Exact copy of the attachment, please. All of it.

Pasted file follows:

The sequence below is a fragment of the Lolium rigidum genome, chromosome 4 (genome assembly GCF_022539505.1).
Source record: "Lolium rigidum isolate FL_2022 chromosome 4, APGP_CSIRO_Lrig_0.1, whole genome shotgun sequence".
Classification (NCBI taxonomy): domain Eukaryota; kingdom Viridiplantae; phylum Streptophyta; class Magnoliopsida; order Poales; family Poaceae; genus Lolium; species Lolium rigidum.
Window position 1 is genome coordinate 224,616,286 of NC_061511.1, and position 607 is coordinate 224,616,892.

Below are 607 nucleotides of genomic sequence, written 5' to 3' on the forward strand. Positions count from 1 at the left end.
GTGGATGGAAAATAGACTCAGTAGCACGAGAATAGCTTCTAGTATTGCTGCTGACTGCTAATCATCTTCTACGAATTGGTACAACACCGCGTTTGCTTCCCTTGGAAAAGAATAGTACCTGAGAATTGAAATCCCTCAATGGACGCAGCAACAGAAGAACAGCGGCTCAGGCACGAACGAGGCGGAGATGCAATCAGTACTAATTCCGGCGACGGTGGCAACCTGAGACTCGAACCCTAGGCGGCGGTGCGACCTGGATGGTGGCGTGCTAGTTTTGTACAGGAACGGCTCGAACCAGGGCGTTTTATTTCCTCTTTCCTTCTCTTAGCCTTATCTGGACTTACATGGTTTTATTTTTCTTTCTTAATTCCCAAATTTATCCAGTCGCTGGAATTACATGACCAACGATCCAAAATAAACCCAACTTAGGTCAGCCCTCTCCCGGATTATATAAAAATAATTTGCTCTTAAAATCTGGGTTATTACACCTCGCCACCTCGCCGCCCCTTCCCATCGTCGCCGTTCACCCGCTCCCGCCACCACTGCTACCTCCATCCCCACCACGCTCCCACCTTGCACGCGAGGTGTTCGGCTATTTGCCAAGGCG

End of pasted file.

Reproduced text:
The sequence below is a fragment of the Lolium rigidum genome, chromosome 4 (genome assembly GCF_022539505.1).
Source record: "Lolium rigidum isolate FL_2022 chromosome 4, APGP_CSIRO_Lrig_0.1, whole genome shotgun sequence".
Classification (NCBI taxonomy): domain Eukaryota; kingdom Viridiplantae; phylum Streptophyta; class Magnoliopsida; order Poales; family Poaceae; genus Lolium; species Lolium rigidum.
Window position 1 is genome coordinate 224,616,286 of NC_061511.1, and position 607 is coordinate 224,616,892.

Below are 607 nucleotides of genomic sequence, written 5' to 3' on the forward strand. Positions count from 1 at the left end.
GTGGATGGAAAATAGACTCAGTAGCACGAGAATAGCTTCTAGTATTGCTGCTGACTGCTAATCATCTTCTACGAATTGGTACAACACCGCGTTTGCTTCCCTTGGAAAAGAATAGTACCTGAGAATTGAAATCCCTCAATGGACGCAGCAACAGAAGAACAGCGGCTCAGGCACGAACGAGGCGGAGATGCAATCAGTACTAATTCCGGCGACGGTGGCAACCTGAGACTCGAACCCTAGGCGGCGGTGCGACCTGGATGGTGGCGTGCTAGTTTTGTACAGGAACGGCTCGAACCAGGGCGTTTTATTTCCTCTTTCCTTCTCTTAGCCTTATCTGGACTTACATGGTTTTATTTTTCTTTCTTAATTCCCAAATTTATCCAGTCGCTGGAATTACATGACCAACGATCCAAAATAAACCCAACTTAGGTCAGCCCTCTCCCGGATTATATAAAAATAATTTGCTCTTAAAATCTGGGTTATTACACCTCGCCACCTCGCCGCCCCTTCCCATCGTCGCCGTTCACCCGCTCCCGCCACCACTGCTACCTCCATCCCCACCACGCTCCCACCTTGCACGCGAGGTGTTCGGCTATTTGCCAAGGCG